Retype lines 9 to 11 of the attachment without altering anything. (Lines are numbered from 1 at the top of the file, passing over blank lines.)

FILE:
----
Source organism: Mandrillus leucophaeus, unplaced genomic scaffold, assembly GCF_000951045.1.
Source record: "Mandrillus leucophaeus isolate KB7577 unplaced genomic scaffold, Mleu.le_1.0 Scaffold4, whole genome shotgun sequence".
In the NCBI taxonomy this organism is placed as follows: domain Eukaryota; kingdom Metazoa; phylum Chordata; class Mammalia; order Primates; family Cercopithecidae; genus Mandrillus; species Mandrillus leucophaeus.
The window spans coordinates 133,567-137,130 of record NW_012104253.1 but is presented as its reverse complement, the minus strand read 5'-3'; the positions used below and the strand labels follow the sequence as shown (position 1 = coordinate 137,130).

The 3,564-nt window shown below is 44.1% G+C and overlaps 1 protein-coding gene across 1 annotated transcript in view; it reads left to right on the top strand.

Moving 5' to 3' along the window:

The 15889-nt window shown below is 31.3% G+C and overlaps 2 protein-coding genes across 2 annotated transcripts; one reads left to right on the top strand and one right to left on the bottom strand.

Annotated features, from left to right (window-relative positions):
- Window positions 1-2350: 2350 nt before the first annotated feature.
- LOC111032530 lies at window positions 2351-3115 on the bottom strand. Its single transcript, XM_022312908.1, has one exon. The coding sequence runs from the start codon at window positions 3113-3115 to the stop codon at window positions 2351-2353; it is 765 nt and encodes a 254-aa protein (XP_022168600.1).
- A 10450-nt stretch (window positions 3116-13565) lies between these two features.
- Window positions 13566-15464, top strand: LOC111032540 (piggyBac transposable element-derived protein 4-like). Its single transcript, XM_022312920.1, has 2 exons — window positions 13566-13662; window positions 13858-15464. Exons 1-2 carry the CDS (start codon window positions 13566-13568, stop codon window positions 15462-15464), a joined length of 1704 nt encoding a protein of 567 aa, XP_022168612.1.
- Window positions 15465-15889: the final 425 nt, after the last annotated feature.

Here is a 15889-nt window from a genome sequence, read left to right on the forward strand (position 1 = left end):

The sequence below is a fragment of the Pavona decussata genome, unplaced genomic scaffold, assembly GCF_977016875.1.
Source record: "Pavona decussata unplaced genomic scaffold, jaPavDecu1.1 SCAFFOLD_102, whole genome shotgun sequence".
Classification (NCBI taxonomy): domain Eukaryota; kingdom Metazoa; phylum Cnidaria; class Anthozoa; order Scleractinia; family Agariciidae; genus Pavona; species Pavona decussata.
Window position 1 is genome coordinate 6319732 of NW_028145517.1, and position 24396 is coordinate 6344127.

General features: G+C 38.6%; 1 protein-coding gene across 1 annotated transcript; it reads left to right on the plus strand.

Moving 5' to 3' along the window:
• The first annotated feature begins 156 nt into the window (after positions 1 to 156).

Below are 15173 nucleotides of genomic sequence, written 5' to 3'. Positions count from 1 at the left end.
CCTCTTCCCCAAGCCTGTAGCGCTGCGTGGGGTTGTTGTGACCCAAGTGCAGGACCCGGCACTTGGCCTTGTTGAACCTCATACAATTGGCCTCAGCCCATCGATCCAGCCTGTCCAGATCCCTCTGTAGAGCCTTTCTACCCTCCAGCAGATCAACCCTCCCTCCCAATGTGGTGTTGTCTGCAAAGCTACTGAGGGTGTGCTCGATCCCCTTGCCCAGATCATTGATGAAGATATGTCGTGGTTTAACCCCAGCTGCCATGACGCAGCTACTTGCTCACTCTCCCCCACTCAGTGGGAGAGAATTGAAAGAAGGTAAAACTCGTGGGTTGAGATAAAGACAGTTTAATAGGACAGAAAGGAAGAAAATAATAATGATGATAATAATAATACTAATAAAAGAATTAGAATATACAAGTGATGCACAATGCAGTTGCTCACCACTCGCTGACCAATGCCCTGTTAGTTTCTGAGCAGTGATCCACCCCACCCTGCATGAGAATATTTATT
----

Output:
- Window positions 1-2350: 2350 nt before the first annotated feature.
- LOC111032530 lies at window positions 2351-3115 on the bottom strand. Its single transcript, XM_022312908.1, has one exon. The coding sequence runs from the start codon at window positions 3113-3115 to the stop codon at window positions 2351-2353; it is 765 nt and encodes a 254-aa protein (XP_022168600.1).
- A 10450-nt stretch (window positions 3116-13565) lies between these two features.